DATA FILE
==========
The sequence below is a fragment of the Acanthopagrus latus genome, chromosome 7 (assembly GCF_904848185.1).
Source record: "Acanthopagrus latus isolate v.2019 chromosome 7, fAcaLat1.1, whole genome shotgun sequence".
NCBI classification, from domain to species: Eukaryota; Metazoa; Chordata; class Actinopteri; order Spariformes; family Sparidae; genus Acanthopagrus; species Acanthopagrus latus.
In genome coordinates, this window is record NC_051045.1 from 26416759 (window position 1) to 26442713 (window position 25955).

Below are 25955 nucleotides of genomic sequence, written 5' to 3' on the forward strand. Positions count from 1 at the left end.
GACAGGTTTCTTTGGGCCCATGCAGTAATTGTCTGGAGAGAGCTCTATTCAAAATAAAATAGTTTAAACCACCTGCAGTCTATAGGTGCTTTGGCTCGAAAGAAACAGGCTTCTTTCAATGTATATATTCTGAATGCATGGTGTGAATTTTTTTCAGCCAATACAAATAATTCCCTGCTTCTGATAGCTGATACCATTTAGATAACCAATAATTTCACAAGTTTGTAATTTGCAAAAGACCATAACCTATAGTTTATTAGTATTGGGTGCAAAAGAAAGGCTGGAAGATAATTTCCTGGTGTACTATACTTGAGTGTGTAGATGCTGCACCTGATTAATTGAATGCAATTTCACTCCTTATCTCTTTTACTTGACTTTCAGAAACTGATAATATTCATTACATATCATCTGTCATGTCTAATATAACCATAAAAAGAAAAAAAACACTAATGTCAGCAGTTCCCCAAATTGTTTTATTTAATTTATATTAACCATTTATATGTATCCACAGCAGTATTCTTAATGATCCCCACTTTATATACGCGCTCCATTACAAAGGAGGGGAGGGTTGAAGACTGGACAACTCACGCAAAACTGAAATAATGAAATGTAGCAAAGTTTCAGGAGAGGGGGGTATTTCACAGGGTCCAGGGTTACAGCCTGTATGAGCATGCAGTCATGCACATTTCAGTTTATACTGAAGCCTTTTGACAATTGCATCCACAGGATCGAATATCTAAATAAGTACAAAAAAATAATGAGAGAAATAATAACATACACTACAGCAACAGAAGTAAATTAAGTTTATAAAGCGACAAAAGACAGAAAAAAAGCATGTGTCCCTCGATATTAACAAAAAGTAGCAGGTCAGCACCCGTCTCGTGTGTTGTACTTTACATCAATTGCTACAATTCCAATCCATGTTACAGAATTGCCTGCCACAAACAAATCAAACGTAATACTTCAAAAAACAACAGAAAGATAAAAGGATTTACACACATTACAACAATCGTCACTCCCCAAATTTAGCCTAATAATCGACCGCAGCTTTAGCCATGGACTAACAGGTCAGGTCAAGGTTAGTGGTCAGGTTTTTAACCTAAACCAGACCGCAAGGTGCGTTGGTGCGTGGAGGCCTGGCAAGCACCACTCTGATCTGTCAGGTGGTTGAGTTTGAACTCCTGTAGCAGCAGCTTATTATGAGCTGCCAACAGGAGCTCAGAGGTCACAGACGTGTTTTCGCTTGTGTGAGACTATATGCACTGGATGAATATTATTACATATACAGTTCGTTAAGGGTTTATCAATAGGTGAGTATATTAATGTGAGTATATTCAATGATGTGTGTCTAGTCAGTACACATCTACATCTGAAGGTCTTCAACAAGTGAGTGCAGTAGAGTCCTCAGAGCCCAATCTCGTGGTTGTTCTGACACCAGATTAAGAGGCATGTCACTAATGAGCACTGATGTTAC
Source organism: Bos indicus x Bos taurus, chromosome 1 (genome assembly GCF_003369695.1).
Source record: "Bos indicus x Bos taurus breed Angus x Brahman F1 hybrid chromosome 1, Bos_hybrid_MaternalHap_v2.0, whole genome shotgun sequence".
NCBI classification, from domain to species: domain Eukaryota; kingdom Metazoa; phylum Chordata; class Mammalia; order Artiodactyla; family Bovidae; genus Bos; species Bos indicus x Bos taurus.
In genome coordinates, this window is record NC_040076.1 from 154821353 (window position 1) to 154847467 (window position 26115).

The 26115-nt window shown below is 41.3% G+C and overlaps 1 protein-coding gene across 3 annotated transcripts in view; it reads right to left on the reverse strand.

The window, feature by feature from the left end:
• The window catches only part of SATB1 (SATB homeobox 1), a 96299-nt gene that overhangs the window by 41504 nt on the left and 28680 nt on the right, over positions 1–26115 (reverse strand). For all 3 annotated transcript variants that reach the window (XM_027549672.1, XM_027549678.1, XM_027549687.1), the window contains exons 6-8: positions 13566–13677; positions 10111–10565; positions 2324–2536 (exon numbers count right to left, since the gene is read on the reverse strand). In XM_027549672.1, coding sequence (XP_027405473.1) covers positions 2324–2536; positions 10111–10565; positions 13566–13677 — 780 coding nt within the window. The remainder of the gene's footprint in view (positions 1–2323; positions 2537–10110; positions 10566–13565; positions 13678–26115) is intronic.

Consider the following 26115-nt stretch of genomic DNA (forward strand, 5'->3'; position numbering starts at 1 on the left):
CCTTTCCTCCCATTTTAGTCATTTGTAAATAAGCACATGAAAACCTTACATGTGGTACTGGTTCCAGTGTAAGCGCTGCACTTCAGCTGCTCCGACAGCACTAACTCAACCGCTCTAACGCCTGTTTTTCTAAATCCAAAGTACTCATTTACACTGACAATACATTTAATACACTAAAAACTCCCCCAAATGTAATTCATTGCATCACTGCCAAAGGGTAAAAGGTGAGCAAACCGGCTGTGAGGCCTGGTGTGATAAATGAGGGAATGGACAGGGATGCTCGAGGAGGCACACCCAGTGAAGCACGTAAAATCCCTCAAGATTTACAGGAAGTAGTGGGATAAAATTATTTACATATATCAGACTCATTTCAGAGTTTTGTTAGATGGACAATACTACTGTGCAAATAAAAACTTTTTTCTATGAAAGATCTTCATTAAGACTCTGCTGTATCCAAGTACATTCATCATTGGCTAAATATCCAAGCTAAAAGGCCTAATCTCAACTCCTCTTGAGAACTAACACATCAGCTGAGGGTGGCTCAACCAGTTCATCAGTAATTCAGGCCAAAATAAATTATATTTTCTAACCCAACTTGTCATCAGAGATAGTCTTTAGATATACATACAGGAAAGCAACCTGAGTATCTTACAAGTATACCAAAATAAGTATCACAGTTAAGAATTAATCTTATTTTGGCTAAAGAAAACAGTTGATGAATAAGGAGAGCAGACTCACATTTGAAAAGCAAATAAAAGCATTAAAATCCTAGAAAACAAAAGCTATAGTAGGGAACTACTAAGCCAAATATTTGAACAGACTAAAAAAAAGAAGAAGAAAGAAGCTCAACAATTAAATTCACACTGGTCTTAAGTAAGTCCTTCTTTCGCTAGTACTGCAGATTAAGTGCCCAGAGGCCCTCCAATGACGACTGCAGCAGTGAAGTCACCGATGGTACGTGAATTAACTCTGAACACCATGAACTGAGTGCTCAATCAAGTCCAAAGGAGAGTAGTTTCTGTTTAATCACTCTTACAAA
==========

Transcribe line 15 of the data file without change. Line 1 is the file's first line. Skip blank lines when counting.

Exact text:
CCTTTCCTCCCATTTTAGTCATTTGTAAATAAGCACATGAAAACCTTACATGTGGTACTGGTTCCAGTGTAAGCGCTGCACTTCAGCTGCTCCGACAGCACTAACTCAACCGCTCTAACGCCTGTTTTTCTAAATCCAAAGTACTCATTTACACTGACAATACATTTAATACACTAAAAACTCCCCCAAATGTAATTCATTGCATCACTGCCAAAGGGTAAAAGGTGAGCAAACCGGCTGTGAGGCCTGGTGTGATAAATGAGGGAATGGACAGGGATGCTCGAGGAGGCACACCCAGTGAAGCACGTAAAATCCCTCAAGATTTACAGGAAGTAGTGGGATAAAATTATTTACATATATCAGACTCATTTCAGAGTTTTGTTAGATGGACAATACTACTGTGCAAATAAAAACTTTTTTCTATGAAAGATCTTCATTAAGACTCTGCTGTATCCAAGTACATTCATCATTGGCTAAATATCCAAGCTAAAAGGCCTAATCTCAACTCCTCTTGAGAACTAACACATCAGCTGAGGGTGGCTCAACCAGTTCATCAGTAATTCAGGCCAAAATAAATTATATTTTCTAACCCAACTTGTCATCAGAGATAGTCTTTAGATATACATACAGGAAAGCAACCTGAGTATCTTACAAGTATACCAAAATAAGTATCACAGTTAAGAATTAATCTTATTTTGGCTAAAGAAAACAGTTGATGAATAAGGAGAGCAGACTCACATTTGAAAAGCAAATAAAAGCATTAAAATCCTAGAAAACAAAAGCTATAGTAGGGAACTACTAAGCCAAATATTTGAACAGACTAAAAAAAAGAAGAAGAAAGAAGCTCAACAATTAAATTCACACTGGTCTTAAGTAAGTCCTTCTTTCGCTAGTACTGCAGATTAAGTGCCCAGAGGCCCTCCAATGACGACTGCAGCAGTGAAGTCACCGATGGTACGTGAATTAACTCTGAACACCATGAACTGAGTGCTCAATCAAGTCCAAAGGAGAGTAGTTTCTGTTTAATCACTCTTACAAA